We learned how Metis Peoples were treated differently by the government and how the Indian Act stripped First Nations Peoples from even more rights. We heard how the Metis fought back against a government hell-bent on destroying them.
We discussed how even now, Aboriginal Peoples are under attack. Eliminating the long form census has had an impact on funding needed because we won’t know what’s needed because we won’t understand what First Nations Peoples are facing. Changes to the Navigable Waters Protection Act is a threat to Aboriginal land rights, affecting their environment and ignores the voice of First Nations opposing the pipelines. Privatization of Aboriginal lands could be disastrous because, sure, it would allow First Nations on reserves the rights to own their own homes, but what if they sell? That land could be lost forever. Reserve land is protected by treaty and it breaks the treaty to allow private ownership. Fracking is a huge threat to First Nations Peoples. It is a huge environmental threat, both by bringing toxic chemicals to the surface of earth and the earthquakes it is causing. Protesters have been arrested. Canada Jobs Grant continues to put First Nations Peoples at a disadvantage for jobs and training. What happened by our government in the past is done. What continues to happen today can be stopped, if we all join together and not accept what our government is doing.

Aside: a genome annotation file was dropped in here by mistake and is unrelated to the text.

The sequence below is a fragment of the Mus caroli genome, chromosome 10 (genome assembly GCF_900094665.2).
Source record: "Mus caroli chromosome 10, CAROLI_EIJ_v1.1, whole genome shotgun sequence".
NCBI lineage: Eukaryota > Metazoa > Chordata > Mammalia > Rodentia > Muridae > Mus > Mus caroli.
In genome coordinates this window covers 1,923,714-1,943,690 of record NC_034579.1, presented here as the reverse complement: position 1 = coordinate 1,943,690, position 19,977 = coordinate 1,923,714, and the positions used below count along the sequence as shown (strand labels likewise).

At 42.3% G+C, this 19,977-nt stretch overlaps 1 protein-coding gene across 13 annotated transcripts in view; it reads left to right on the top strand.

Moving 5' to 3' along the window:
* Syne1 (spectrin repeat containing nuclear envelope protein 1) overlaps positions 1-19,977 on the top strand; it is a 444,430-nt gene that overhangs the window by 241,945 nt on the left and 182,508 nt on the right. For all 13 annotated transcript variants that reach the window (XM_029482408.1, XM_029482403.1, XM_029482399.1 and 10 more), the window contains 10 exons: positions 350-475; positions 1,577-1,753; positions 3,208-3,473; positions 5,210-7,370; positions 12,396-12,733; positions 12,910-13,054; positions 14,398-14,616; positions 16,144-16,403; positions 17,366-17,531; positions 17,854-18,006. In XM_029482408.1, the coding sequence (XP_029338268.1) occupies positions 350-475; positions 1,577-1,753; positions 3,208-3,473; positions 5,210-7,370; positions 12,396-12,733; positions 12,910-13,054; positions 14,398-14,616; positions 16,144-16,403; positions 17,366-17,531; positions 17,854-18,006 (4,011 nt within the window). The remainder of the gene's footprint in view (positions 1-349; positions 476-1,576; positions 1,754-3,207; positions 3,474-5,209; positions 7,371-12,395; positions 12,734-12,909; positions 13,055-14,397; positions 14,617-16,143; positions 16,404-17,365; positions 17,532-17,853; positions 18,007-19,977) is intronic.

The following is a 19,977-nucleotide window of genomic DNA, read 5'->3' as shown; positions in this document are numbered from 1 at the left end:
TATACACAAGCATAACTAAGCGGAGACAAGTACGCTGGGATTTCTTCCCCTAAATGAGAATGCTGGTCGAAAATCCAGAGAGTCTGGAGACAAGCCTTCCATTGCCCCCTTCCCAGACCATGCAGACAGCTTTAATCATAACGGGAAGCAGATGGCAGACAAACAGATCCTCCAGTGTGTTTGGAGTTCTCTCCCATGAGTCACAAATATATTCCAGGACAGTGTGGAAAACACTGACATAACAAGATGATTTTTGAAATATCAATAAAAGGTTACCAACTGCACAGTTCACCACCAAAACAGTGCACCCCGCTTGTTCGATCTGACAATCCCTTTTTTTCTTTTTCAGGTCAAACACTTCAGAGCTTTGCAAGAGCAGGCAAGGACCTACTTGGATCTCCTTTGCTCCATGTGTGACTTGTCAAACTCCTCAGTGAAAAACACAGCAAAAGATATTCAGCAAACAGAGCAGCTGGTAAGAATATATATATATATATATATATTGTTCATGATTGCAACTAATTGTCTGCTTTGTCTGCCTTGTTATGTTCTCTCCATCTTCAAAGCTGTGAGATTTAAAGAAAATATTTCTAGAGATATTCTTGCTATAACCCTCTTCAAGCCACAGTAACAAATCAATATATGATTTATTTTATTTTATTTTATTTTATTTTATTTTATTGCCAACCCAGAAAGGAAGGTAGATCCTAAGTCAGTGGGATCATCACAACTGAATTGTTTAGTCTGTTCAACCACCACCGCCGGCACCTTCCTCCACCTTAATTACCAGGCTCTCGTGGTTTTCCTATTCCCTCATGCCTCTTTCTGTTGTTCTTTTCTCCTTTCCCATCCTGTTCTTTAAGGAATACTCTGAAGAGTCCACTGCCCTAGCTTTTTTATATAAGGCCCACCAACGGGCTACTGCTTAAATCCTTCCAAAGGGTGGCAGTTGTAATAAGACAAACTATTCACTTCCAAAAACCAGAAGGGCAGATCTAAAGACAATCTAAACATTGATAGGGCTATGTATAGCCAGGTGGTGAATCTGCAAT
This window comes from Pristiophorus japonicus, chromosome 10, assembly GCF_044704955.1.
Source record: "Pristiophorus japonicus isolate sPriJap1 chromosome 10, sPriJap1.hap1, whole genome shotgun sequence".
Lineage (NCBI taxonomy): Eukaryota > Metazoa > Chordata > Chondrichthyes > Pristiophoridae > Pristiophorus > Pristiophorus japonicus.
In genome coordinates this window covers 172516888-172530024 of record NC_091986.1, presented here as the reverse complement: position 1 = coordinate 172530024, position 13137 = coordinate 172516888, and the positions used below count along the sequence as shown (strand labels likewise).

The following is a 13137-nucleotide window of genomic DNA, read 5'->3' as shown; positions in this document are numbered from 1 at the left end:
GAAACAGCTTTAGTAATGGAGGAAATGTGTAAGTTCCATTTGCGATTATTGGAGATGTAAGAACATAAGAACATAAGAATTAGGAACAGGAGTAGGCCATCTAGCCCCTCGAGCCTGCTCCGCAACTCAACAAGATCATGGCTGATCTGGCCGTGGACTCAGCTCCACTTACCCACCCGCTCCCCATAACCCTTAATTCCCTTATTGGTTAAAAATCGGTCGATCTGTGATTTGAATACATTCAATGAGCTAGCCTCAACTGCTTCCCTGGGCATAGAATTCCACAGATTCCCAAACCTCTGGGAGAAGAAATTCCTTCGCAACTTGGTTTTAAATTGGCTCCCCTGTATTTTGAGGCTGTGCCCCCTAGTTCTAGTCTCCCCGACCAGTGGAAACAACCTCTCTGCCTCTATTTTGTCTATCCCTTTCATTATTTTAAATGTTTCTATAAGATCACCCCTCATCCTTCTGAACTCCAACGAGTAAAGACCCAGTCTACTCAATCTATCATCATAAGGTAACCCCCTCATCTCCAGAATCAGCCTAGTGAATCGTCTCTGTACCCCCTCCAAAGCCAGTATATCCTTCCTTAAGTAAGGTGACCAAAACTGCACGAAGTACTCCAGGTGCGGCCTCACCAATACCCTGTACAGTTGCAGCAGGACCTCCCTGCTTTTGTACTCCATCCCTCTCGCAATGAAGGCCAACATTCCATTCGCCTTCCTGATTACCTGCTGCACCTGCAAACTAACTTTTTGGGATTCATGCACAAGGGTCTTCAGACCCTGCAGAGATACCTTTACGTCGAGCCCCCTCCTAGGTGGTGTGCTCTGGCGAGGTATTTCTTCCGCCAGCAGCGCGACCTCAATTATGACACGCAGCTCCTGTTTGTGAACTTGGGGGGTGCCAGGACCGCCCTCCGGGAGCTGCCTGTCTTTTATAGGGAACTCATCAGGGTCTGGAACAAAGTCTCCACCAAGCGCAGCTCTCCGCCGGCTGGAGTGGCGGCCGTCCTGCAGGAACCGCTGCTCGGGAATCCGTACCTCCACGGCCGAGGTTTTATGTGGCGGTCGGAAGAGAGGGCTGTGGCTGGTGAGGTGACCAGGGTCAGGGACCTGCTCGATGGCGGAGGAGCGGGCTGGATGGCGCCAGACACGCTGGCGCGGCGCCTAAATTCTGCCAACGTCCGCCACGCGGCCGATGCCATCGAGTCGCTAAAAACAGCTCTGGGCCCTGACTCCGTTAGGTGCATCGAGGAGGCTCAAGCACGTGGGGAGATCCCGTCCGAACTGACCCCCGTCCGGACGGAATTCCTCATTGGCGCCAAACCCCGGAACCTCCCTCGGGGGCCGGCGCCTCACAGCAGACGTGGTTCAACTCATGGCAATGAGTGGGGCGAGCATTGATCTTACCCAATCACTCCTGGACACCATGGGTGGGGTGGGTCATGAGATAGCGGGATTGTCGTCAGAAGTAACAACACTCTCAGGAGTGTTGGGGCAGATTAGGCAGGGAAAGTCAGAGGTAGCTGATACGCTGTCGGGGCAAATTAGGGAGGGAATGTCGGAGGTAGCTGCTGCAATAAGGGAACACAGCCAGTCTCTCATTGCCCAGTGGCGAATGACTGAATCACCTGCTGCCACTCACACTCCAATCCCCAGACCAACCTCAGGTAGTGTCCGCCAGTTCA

What hurts my heart the most is residential schools. Often, I hear, that it happened a long time ago by our ancestors. We should get over it. But residential schools ran from 1872-1996. 1996. I was 16 when the last residential school closed. Residential schools weren’t all bad. I get that. But the ones that were, left lasting damage on the entirety of Canada. This affects us all. What has always bothered me was the superiority of our government and religions that truly believed that “we” were a superior race and we could “fix” these “savages”. The reality is that First Nations Peoples were and are amazing. They were incredibly resourceful, living off harsh Canadian lands. They were respectful, not wasting anything. They were happy. They had this sense of community that I admire. Capitalism has been so admired, but looking out for others, not just yourself is by far superior in my eyes. First Nations have come a long way on their journey to heal. The Truth and Reconciliation Commission Report was healing. The acknowledgement of the damage done is healing. Some of the artifacts seized by the government has been returned to First Nations Peoples. That’s healing.
I deeply feel that unless and until society understands the pain and the history of aggressive assimilation (or attempted genocide of a culture) that First Nations and Metis Peoples have endured, no one can heal. We need to stand up and demand better.. My heart was so happy to see that everyone in the group “got it” and committed to share their knowledge with their community. This is how we create change. This is how we heal.